Breast Cancer: a lifelong journey

It is estimated that 1 in 8 women will be diagnosed with breast cancer in their lifetime. Not so long ago, this diagnosis was often associated with death. But the tide has turned in the Global North, and innovations in healthcare and early detection are expected to continue to reduce mortality rates. The earlier cancer is diagnosed, the better the chances of survival.   

But surviving is not the same as actually living. Several studies have shown that surgical morbidity is a common complication of breast cancer treatment. In fact, up to 70% of patients have been reported to have postoperative breast cancer sequelae, including axillary girdle syndrome, pain, lymphangitis, fatigue, cognitive, physical, social and emotional impairment.

During Breast Cancer Awareness Month, eCAN’s partners and collaborators would like to highlight the need to improve the quality of life of breast cancer patients. Indeed, eCAN is committed to improving their lives by highlighting the vital role of rehabilitation in their recovery process.

 Cancer research has shown that physical activity helps patients regain strength and mobility. According to recent publications, exercise is an effective strategy that positively affects breast cancer survivors’ quality of life, cardiorespiratory fitness, and body composition. Healthcare professionals are encouraged to promote the uptake of exercise.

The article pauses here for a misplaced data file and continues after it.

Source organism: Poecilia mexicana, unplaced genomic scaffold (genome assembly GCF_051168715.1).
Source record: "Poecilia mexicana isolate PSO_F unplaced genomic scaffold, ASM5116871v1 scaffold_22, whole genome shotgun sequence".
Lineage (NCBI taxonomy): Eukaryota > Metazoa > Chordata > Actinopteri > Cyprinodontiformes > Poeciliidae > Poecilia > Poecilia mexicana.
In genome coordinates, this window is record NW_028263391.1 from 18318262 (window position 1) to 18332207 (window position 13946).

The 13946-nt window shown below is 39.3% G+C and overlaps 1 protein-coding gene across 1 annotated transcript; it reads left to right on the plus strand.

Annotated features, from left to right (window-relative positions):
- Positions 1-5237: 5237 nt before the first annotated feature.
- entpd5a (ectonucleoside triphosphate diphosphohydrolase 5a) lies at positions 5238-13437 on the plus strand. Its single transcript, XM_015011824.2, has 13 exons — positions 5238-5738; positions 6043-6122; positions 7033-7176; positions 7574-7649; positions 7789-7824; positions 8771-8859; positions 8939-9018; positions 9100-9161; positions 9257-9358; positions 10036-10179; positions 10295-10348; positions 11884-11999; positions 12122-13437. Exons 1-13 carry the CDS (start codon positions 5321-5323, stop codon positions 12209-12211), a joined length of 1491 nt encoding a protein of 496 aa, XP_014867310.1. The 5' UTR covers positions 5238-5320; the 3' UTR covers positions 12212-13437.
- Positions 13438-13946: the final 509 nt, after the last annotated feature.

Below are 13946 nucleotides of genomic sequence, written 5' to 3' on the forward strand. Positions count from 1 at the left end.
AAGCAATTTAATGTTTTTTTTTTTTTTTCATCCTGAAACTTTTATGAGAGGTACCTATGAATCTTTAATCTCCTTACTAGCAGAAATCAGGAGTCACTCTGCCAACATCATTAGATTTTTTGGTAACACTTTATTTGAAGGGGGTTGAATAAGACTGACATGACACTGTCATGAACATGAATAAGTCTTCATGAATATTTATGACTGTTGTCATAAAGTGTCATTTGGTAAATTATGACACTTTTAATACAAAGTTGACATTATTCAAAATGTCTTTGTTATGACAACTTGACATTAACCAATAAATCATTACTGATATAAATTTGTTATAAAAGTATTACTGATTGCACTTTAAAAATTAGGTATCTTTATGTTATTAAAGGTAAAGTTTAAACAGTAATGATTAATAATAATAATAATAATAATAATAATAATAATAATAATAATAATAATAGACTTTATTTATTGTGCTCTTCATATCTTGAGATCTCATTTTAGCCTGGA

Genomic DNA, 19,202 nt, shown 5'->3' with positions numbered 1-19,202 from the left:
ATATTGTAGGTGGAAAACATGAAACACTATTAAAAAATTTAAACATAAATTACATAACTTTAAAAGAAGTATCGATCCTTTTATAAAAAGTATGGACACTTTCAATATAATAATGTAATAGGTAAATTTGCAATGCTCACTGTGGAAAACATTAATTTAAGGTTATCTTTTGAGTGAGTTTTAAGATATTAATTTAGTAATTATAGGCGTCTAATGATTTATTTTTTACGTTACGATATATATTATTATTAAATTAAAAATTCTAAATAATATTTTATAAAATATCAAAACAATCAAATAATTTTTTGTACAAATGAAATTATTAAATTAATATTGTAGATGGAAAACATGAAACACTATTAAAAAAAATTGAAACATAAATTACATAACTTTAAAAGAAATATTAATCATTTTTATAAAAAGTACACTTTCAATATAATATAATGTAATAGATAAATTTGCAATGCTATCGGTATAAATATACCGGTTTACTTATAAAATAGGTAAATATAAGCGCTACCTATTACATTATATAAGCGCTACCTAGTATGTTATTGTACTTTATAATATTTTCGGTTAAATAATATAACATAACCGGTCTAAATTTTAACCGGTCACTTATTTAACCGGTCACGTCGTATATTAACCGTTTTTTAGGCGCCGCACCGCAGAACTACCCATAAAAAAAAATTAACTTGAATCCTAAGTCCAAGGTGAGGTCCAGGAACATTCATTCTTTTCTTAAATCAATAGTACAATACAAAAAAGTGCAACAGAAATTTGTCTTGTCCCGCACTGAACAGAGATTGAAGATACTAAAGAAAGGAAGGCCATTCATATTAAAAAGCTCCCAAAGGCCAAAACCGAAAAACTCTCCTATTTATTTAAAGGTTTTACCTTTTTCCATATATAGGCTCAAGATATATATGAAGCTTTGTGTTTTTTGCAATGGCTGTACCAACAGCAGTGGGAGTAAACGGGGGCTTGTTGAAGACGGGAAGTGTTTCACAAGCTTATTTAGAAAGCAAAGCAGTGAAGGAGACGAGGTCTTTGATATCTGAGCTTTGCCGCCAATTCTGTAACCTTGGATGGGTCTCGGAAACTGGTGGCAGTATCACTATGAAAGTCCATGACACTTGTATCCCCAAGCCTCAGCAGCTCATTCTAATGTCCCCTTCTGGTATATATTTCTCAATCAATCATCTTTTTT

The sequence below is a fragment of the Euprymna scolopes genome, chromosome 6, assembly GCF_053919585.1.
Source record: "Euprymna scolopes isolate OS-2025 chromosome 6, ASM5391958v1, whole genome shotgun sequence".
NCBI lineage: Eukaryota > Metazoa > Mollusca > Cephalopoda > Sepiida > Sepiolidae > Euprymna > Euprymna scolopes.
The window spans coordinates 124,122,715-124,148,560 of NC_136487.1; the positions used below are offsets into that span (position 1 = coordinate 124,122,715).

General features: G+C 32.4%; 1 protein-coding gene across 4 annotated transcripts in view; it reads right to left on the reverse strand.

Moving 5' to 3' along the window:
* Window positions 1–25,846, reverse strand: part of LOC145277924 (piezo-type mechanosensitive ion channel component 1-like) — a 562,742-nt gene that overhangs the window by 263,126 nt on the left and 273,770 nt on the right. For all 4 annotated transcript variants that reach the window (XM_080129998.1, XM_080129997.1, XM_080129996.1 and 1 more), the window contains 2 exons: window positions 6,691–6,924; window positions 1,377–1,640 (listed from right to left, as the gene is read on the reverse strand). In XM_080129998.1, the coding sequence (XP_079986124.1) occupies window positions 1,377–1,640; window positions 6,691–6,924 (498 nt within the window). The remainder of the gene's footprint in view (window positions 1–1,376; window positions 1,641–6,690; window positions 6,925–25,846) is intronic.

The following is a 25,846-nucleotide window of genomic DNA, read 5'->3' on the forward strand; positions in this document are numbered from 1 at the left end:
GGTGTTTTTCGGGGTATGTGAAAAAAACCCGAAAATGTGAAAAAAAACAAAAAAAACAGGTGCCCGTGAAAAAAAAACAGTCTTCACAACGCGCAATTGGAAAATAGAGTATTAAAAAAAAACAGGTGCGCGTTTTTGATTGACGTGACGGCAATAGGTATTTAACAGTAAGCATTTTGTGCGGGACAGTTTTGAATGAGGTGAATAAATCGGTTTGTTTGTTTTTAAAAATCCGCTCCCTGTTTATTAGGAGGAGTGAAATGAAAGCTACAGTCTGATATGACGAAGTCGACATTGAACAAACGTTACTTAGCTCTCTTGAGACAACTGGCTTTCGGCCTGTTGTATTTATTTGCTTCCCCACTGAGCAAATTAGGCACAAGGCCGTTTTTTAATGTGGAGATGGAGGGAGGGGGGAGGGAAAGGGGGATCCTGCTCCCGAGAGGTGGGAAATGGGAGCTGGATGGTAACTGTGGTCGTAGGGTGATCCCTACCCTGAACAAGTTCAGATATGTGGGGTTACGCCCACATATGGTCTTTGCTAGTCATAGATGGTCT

Survivors may also experience social and emotional sequelae. In this sense, physical rehabilitation also boosts their confidence and mental well-being. Healthcare professionals and researchers agree that emotional support and counselling are equally important on the journey to recovery. 

The vital role of rehabilitation

The World Health Organisation (WHO) also recognises the impact of rehabilitation and defines it as “the use of all means to reduce the effects of disabling and handicapping conditions and to enable people with disabilities to achieve optimal social integration”.

Despite the recognition of the role of rehabilitation for patients, “the needs of this population of cancer patients are still underestimated and undertreated,” says Vittorio Castaldo, one of the researchers involved in the eCAN pilots. For this reason, this project aims to highlight and incorporate telemedicine tools that can facilitate the assessment of motor and sensory deficits and enable remote training and education of patients.  

The study will use patient-reported outcome measures (PROMs) and experiences (PREMs) to explore how telemonitoring and teleconsultation can improve the physical and psychological rehabilitation processes of these cancer patients. It is expected to enrol 354 patients with breast, head and neck and advanced cancers from 18 cancer centres and ten different EU countries.


Joaquim A, Leão I, Antunes P, Capela A, Viamonte S, Alves AJ, Helguero LA and Macedo A (2022) Impact of physical exercise programs in breast cancer survivors on healthrelated quality of life, physical fitness, and body composition: Evidence from systematic reviews and meta-analyses. Front. Oncol. 12:955505. doi: 10.3389/fonc.2022.955505